As illustrated in Sec 1.2, muonic processes in hydrogen isotopes produce a rich variety of complex reactions, leading to various kinds of radiations. Obviously, detecting as many different types of radiation as possible is advantageous in identifying and understanding the processes. The TRIUMF system was designed to allow this versatility.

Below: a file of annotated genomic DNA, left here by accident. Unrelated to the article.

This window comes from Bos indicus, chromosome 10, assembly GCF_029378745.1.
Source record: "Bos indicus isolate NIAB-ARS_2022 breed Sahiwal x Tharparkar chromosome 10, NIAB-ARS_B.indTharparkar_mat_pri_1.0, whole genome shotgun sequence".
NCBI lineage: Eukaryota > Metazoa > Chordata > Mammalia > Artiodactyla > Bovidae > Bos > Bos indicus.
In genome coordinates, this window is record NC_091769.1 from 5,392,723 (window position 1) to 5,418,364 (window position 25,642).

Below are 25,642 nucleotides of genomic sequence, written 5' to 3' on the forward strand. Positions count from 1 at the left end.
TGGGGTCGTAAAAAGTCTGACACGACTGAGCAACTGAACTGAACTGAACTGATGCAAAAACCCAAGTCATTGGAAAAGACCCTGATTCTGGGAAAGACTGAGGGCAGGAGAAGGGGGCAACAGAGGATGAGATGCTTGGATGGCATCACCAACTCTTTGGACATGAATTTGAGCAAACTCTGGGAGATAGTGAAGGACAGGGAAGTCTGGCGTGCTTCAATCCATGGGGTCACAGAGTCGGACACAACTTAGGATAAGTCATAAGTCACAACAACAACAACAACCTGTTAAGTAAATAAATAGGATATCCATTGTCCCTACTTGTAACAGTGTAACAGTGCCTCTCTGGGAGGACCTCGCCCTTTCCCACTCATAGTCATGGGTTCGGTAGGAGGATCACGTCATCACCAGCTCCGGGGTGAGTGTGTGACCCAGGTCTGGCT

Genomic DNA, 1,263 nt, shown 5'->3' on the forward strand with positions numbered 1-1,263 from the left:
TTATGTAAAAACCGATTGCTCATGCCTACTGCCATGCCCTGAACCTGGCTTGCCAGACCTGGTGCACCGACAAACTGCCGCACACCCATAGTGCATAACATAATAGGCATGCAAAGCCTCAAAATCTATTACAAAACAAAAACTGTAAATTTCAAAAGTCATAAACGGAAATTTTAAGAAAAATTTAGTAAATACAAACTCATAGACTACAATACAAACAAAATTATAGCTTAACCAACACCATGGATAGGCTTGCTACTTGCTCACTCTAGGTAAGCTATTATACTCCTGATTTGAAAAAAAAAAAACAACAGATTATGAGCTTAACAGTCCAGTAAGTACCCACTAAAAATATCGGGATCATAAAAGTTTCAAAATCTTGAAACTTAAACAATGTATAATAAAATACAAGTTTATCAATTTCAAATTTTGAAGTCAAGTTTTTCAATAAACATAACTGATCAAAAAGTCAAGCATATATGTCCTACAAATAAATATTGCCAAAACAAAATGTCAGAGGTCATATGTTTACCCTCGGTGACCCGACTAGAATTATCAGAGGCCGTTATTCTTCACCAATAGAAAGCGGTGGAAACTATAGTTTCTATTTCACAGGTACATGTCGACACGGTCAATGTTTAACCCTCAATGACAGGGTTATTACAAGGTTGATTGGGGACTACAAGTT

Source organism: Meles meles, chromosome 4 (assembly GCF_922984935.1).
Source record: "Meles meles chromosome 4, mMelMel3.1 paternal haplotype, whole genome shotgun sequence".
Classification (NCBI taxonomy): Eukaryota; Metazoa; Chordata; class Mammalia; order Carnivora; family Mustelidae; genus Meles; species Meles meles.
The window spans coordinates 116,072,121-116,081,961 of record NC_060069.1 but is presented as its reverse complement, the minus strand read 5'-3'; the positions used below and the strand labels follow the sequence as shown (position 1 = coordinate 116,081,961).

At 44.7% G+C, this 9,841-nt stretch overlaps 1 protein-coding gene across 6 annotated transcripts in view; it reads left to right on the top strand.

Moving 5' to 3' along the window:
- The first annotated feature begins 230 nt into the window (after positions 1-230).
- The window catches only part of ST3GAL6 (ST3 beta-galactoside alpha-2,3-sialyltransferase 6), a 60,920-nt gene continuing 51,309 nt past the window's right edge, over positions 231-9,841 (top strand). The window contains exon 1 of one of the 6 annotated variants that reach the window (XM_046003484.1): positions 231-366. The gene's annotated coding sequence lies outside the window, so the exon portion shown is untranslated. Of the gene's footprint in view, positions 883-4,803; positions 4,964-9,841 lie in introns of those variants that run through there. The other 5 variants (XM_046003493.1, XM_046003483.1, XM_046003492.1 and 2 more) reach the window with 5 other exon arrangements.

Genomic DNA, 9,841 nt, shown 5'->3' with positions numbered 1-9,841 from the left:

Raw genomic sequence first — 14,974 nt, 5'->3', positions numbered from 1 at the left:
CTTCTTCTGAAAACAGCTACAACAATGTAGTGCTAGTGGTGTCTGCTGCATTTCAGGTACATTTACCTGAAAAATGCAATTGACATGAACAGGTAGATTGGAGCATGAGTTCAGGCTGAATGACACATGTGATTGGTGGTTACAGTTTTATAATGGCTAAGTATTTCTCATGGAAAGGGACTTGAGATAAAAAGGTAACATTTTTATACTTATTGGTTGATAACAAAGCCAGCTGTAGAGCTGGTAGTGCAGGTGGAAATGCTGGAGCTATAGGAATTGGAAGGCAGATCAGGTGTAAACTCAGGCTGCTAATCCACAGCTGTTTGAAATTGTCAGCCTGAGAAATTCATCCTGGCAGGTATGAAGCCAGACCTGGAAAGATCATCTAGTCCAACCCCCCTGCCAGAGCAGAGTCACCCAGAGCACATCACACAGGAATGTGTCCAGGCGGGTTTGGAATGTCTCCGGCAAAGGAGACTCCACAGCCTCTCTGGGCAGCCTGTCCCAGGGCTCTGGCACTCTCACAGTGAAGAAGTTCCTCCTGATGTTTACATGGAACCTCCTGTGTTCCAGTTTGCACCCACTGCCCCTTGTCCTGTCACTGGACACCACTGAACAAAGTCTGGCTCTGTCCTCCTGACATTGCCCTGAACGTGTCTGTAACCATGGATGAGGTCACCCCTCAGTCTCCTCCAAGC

Figure 3.17 illustrates a top view of a detector arrangement used in Run Series 1. Muons entering the system were detected by a thin plastic muon beam counter (T1). On the beam right (i.e., on the right hand side when facing the same direction as the beam flux) was placed a set of MWPCs, which tracked trajectories of muon-decay electrons, enabling measurement of the positions and the time of muon decay. A silicon detector and a neutron detector detected fusion products, while a germanium detector monitored target impurities via muonic X-rays. Si detecter was placed in vacuum, and held on the side of the heat shield, viewing the targets without any window in bewteen. Electron, Neutron and Ge detectors were placed outside the safety enclosure (Section 3.2.5), which contained the vacuum system.